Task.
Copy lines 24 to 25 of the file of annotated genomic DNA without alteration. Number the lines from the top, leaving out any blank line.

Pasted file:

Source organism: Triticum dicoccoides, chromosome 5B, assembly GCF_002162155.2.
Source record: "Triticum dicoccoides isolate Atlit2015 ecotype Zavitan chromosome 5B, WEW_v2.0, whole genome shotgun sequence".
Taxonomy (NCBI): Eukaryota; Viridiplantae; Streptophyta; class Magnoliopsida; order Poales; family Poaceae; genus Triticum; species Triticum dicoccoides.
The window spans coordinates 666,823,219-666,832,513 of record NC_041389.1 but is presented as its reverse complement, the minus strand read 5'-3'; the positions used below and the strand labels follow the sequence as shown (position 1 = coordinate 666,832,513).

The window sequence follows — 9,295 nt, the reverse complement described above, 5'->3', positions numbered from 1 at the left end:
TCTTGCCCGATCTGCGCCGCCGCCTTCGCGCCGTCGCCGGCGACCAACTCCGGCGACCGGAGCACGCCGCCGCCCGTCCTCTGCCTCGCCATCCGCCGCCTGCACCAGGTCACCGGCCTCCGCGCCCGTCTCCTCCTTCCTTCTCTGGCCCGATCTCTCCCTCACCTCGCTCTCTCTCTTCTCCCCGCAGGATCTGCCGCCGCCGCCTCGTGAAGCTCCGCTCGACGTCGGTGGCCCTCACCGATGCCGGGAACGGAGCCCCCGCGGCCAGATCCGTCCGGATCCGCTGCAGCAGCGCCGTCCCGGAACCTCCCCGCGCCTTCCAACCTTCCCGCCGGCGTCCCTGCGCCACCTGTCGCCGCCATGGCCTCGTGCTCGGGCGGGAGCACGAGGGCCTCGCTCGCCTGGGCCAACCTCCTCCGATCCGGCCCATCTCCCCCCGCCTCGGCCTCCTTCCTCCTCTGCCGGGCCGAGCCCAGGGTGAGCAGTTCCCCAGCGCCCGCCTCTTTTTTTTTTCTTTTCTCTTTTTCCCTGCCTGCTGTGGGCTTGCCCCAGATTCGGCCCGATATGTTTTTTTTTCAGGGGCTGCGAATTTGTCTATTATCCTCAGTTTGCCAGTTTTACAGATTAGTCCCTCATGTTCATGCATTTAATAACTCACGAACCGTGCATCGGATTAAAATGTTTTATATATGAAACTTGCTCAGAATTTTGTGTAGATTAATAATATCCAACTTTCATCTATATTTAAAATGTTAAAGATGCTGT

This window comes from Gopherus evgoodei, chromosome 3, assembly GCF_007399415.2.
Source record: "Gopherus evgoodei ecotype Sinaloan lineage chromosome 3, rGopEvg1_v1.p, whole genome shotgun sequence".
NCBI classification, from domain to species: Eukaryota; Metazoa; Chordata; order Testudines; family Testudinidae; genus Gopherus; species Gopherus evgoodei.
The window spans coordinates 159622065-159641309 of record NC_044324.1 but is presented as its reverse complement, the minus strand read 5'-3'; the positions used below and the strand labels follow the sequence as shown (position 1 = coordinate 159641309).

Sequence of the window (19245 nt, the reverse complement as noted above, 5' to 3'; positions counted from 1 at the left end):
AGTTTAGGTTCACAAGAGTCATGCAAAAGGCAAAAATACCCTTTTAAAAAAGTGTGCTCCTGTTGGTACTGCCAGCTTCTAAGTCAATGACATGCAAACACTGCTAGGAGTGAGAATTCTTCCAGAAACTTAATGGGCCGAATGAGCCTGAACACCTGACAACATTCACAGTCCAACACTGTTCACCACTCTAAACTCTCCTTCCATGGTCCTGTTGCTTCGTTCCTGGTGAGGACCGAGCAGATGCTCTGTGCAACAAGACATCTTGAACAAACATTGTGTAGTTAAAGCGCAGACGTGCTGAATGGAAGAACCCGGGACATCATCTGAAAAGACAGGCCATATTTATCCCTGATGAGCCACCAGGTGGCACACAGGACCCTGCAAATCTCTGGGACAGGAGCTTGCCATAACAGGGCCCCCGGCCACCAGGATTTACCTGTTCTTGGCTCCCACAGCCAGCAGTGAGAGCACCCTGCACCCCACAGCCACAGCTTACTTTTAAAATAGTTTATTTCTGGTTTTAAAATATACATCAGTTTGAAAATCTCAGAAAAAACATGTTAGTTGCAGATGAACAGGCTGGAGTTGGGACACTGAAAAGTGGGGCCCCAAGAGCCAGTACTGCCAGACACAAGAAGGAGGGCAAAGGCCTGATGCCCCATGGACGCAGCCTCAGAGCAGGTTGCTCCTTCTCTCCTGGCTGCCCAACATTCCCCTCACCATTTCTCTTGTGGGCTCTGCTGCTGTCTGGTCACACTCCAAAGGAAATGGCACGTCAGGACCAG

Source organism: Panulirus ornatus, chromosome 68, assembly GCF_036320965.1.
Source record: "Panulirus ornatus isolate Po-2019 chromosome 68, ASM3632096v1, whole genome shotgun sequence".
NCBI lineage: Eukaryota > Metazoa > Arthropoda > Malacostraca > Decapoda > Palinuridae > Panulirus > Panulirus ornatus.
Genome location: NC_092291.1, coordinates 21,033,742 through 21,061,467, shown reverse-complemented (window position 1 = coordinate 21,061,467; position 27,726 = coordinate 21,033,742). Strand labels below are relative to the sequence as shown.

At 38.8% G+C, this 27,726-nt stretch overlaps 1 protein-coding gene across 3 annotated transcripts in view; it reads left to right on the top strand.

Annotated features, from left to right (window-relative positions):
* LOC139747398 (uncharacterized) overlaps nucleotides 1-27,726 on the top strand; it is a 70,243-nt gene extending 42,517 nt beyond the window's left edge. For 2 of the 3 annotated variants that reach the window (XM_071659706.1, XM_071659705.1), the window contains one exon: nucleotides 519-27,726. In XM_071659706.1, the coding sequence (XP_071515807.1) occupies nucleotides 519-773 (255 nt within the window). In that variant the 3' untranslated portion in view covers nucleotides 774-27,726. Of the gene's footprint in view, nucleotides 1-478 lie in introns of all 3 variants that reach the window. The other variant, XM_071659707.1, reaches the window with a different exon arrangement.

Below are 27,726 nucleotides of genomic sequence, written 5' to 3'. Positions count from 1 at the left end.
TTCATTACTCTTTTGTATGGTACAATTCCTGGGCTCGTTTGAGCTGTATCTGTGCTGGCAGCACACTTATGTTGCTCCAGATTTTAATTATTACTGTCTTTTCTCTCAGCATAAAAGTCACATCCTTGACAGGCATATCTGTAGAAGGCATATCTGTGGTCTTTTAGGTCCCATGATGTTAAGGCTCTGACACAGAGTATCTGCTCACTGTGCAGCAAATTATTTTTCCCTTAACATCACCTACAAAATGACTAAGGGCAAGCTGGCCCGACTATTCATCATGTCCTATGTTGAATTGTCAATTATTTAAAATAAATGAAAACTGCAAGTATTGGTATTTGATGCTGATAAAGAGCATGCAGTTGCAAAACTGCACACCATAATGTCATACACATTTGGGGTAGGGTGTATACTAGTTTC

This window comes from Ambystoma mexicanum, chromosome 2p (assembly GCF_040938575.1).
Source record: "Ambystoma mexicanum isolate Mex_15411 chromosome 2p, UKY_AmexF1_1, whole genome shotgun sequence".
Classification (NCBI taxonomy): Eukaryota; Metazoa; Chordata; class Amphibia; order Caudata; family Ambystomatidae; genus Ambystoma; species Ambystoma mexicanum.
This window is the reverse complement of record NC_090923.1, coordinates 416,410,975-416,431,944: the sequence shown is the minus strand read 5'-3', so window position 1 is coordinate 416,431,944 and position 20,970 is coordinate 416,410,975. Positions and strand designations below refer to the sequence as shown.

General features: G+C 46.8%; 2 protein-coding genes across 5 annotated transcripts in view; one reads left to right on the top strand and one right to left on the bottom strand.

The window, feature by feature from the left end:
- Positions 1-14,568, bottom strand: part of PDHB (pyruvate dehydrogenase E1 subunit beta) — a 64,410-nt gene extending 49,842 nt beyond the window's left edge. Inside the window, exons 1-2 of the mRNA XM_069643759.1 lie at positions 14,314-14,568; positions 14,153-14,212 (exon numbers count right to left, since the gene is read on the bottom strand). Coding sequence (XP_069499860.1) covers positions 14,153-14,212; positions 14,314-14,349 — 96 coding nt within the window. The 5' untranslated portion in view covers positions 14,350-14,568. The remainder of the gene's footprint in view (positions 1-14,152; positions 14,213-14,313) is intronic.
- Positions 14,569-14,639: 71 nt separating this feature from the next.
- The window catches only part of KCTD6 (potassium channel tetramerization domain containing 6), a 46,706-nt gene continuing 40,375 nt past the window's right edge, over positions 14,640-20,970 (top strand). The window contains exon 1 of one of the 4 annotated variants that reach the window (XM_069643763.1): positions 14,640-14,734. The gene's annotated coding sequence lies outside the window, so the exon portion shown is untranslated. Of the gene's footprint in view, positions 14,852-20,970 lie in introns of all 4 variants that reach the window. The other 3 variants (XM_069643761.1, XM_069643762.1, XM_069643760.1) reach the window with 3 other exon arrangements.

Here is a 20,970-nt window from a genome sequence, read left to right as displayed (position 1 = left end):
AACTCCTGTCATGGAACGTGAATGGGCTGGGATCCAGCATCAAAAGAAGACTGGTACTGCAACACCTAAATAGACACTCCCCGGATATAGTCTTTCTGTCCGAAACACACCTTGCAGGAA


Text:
Classification (NCBI taxonomy): Eukaryota; Metazoa; Chordata; class Amphibia; order Caudata; family Ambystomatidae; genus Ambystoma; species Ambystoma mexicanum.
This window is the reverse complement of record NC_090923.1, coordinates 416,410,975-416,431,944: the sequence shown is the minus strand read 5'-3', so window position 1 is coordinate 416,431,944 and position 20,970 is coordinate 416,410,975. Positions and strand designations below refer to the sequence as shown.